Canned milk is not something that I drink by itself. The canning process gives it a caramelized flavor, which I don’t care for. But in gravies and puddings, I don’t notice this at all.
Lessons Learned from Canning Goat’s Milk at Home
At first, I tried canning milk that had been refrigerated for a few days. However, the milk curdled, and large, ugly clumps appeared in the bottles.
I next tried extending the canning time. I get worried about impurities when I’m pressure canning and sometimes extend the time in the canner. So the first time I canned milk, I decided to leave the jars in at 15 pounds of pressure for 20 minutes. I lost the entire batch, because it came out clotted, and it smelled and looked funny.
Now I, get the pressure to 15 pounds. Then stop! And turn the canner off.
How to Can Milk at Home
As noted above, you must have a pressure canner or you shouldn’t even consider canning milk. A water-bath cannot ensure that you’ve killed off all the bacteria that could be living in the milk.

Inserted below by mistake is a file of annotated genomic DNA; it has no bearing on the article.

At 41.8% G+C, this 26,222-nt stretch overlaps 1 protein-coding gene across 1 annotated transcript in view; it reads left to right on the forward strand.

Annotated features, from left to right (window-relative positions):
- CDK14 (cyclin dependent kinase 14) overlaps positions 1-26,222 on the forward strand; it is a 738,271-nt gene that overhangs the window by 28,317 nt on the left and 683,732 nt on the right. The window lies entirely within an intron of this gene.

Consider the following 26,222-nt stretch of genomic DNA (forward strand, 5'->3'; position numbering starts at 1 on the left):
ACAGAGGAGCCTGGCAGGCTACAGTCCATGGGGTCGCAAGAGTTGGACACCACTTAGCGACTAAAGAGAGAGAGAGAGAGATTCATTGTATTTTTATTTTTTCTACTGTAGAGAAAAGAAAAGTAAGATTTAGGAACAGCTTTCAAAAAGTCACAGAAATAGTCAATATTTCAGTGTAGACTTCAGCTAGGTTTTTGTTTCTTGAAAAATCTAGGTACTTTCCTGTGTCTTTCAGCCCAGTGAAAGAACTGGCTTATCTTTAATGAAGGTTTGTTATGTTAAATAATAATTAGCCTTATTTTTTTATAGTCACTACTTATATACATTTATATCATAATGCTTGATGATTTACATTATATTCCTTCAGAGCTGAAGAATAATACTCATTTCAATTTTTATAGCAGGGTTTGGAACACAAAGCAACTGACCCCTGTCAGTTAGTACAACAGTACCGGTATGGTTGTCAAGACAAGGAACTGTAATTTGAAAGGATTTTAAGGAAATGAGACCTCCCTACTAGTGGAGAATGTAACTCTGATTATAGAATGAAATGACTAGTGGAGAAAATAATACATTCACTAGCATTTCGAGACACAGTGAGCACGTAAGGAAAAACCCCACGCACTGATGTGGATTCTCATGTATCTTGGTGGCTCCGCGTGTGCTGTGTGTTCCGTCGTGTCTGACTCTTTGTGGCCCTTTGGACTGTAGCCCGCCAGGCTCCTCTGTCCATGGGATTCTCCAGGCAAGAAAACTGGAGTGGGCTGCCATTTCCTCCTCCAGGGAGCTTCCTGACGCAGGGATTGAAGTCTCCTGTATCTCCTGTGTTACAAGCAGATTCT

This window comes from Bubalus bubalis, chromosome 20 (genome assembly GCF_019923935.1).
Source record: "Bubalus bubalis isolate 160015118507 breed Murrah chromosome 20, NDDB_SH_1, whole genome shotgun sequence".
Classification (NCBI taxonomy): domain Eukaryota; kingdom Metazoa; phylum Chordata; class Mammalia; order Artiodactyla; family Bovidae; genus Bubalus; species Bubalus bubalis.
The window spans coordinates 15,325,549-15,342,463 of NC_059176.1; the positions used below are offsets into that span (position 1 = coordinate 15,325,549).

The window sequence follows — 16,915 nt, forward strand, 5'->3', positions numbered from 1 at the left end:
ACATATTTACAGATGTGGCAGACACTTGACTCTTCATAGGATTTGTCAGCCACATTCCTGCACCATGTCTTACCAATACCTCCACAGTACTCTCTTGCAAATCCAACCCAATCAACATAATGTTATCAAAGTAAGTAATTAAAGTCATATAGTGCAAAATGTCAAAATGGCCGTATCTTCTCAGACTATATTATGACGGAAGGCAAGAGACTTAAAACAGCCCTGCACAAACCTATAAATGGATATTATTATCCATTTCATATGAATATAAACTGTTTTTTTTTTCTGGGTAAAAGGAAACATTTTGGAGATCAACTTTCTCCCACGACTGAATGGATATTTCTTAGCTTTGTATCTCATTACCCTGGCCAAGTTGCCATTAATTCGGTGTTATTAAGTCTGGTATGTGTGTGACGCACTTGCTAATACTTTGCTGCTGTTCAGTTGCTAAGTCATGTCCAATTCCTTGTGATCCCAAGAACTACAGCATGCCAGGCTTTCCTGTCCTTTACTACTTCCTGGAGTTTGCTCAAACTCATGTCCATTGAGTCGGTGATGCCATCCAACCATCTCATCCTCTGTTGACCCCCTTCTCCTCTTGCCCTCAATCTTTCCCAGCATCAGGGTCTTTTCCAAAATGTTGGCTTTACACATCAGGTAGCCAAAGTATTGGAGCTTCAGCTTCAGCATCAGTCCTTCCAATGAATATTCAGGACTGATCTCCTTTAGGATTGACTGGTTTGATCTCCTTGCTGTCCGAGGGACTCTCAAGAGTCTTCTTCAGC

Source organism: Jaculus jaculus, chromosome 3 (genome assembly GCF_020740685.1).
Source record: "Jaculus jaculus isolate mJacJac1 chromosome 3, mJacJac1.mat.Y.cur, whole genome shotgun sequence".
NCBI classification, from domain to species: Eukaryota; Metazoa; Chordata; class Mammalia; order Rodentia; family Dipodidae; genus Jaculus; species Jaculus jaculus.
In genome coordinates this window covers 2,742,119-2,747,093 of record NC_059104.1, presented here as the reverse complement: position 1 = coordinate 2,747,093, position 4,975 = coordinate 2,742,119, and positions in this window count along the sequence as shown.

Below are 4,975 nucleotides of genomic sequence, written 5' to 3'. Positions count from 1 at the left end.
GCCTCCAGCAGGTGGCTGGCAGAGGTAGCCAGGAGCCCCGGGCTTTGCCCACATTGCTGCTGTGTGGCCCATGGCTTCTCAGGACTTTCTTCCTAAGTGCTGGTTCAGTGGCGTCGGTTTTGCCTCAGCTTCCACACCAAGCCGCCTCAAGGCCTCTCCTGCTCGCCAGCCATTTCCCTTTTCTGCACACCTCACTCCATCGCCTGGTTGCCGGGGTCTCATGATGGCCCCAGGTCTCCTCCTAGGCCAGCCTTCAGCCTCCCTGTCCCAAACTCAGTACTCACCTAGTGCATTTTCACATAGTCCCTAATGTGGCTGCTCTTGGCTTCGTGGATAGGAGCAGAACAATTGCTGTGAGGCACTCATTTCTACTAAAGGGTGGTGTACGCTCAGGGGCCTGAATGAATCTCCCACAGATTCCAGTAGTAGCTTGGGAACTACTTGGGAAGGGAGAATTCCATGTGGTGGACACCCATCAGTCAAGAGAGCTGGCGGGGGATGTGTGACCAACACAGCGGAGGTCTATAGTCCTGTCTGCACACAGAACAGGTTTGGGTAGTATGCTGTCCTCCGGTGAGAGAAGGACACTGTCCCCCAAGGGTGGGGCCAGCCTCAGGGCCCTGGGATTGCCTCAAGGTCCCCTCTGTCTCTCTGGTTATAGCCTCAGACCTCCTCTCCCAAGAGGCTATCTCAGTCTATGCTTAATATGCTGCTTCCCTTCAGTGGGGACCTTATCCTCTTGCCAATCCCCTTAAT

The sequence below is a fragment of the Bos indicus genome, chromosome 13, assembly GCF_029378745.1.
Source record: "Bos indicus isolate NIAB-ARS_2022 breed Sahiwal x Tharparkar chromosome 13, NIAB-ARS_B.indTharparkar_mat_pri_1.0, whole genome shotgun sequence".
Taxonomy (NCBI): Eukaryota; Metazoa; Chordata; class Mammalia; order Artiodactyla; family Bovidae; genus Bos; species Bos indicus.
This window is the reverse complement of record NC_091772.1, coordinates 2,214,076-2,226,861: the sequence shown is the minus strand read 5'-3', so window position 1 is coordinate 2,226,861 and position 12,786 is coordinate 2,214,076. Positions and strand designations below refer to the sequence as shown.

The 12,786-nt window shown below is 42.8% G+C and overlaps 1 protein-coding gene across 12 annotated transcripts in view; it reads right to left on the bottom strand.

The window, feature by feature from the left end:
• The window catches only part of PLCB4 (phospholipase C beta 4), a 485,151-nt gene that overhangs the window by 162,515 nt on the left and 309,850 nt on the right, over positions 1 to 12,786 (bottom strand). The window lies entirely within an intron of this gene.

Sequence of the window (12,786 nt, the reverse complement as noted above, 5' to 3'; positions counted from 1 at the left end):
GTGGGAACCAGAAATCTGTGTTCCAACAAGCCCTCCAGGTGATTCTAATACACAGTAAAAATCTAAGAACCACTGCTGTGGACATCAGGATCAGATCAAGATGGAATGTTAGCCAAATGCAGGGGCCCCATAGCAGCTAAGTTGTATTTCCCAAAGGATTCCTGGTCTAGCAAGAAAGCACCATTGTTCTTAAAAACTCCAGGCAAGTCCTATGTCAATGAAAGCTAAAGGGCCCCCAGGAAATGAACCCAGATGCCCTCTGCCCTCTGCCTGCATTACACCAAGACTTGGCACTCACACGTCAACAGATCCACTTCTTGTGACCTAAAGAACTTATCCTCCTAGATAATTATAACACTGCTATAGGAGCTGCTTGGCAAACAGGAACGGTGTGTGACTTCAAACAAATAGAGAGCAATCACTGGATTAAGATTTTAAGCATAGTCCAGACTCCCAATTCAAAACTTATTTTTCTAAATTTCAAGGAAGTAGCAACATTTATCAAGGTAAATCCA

Follow these steps for success canning goat’s milk at home (or other types of milk):
- Place jars, lids and rings in boiling water and set aside. I’m a big fan of reusable lids, but I use only metal ones for canning milk. Reusables may be okay, but I don’t take chances.
- Use milk straight from the goat. Refrigerating milk changes the acidity and causes the milk to curdle when canned.
- Fill jars to within 1/4 inch of the top, wipe rim, place the lid and ring on and tighten.
- Place jars in canner and screw on the lid. Set pressure to 15 pounds and turn on heat.
- AS SOON AS pressure hits 15 pounds, turn off heat and let canner depressurize completely.
- Remove jars from canner and let sit for 1 hour. Check lids. Contents of jars that didn’t seal should be refrigerated and used within the next 2 – 3 days.
- Store jars in a cool, dark place and use by next milking season.
Dr. Sylvia Dennison is Associate Professor of Psychiatry at three major universities, where she has taught many student doctors and resident physicians about the diagnosis and treatment of co-occurring mental health and substance abuse issues. In addition, The author of a number of papers, book chapters, and two books on mental health, Dr. Dennison resides on a small Wisconsin hobby farm home to chickens, guinea fowl, goats and a dog. Connect with her at Notes from a Psychiatrist’s Office.
All GRIT community bloggers have agreed to follow our blogging guidelines, and they are responsible for the accuracy of their posts.